"And no potential aggressor can be under the illusion that either of them stands alone. In other words, our commitment to defend the Philippines is ironclad. The United States will keep that commitment because allies will never stand alone."

Nevertheless, Obama did not specifically mention coming to the aid of the Philippines if there were a conflict over the contested South China Sea areas, as his hosts had hoped.

On the first leg of his Asian tour in Tokyo, Obama had made such a pledge of support to Japan, which is locked in its own dispute with China over rival claims to islands in the East China Sea.

Obama's nuanced position on the Philippines was part of a tight-rope act he had tried to perform during his trip -- reassuring allies wary about China's perceived increased hostility while not antagonising the leadership in Beijing.

While offering pledges of protection to Japan and the Philippines, Obama also insisted the United States was not seeking to counter or contain China.

And reflecting the difficulties of Obama's balancing act, there were complaints in the Philippines that he had not offered explicit support in the event of a conflict over the contested South China Sea areas.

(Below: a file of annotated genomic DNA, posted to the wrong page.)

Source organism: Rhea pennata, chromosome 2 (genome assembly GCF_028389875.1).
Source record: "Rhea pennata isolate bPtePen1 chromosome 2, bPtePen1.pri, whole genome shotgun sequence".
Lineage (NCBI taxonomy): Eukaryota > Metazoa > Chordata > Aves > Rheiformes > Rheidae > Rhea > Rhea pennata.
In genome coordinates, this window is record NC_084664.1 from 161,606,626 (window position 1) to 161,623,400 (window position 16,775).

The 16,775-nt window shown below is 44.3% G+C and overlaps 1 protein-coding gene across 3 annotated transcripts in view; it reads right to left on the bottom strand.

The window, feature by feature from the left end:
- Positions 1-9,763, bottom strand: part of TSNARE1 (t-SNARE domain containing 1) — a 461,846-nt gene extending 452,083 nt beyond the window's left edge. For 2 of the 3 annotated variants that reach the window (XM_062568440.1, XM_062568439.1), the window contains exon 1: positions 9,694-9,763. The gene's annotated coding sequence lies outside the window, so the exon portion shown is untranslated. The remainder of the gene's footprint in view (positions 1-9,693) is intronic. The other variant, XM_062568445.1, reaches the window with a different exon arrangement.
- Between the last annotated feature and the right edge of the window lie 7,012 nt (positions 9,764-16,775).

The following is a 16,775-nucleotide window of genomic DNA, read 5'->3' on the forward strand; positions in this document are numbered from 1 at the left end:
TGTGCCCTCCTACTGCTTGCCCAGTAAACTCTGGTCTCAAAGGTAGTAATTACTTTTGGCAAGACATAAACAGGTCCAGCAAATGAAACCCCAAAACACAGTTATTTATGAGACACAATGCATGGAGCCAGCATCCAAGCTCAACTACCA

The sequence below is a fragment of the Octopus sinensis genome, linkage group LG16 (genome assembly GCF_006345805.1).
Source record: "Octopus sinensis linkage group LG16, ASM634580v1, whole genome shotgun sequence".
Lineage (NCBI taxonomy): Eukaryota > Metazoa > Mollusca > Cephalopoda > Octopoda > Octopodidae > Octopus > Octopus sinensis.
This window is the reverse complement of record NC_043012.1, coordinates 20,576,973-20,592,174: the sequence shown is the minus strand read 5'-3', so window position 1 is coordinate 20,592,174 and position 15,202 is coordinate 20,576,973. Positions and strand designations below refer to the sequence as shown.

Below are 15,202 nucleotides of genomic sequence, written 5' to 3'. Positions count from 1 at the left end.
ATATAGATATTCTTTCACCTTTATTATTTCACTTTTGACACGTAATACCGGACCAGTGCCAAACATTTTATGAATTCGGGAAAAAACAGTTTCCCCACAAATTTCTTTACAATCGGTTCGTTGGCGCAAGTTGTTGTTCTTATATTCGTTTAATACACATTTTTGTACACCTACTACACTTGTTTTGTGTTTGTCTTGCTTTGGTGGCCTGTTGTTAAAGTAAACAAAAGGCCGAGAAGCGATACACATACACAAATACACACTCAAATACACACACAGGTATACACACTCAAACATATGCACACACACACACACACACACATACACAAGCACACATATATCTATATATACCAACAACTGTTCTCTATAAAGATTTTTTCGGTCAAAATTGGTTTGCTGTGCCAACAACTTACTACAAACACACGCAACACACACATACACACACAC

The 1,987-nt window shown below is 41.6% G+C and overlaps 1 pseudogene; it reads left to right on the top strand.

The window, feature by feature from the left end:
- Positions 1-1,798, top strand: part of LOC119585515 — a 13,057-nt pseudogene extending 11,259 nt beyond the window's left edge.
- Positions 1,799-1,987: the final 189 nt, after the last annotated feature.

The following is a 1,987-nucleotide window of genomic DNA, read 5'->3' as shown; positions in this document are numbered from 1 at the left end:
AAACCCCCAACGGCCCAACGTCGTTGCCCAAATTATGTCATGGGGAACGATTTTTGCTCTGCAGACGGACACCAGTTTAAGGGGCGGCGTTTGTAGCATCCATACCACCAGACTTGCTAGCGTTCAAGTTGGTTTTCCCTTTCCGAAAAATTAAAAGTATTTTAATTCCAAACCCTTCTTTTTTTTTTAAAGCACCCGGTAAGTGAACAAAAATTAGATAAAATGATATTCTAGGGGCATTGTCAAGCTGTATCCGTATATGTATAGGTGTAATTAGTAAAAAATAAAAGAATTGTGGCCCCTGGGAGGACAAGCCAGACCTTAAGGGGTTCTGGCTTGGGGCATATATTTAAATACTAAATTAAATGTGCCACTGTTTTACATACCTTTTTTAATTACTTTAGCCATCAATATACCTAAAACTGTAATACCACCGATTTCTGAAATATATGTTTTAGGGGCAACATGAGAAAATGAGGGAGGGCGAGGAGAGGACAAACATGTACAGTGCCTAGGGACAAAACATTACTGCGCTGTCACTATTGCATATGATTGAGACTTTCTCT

- 'Troublemaking allies' -

Nevertheless, an editorial in the state-run China Daily newspaper on Tuesday signalled that Chinese authorities viewed Obama's trips to Japan, South Korea, Malaysia and the Philippines as a tour of anti-Chinese hostility.

"It is increasingly obvious that Washington is taking Beijing as an opponent," the editorial said as it summarised his visit.

"With Obama reassuring the US allies of protection in any conflict with China, it is now clear that Washington is no longer bothering to conceal its attempt to contain China's influence in the region."

The editorial warned against believing Obama's "sweet promises" of a new, constructive relationship between the United States and China, and instead outlined what it described as a "grim geopolitical reality".

"Ganging up with its troublemaking allies, the US is presenting itself as a security threat to China," it said.

Meanwhile, three Chinese coastguard ships sailed into waters around the islands in the East China Sea disputed between China and Japan, the Japanese coastguard said.

It said the vessels entered 12 nautical miles (22 kilometres) into Japan's territorial waters off one of the Senkaku islands, which China also claims and calls the Diaoyus.

It was the second such move since Obama announced last week that Washington would defend Japan if China initiates an attack in the contested area. - AFP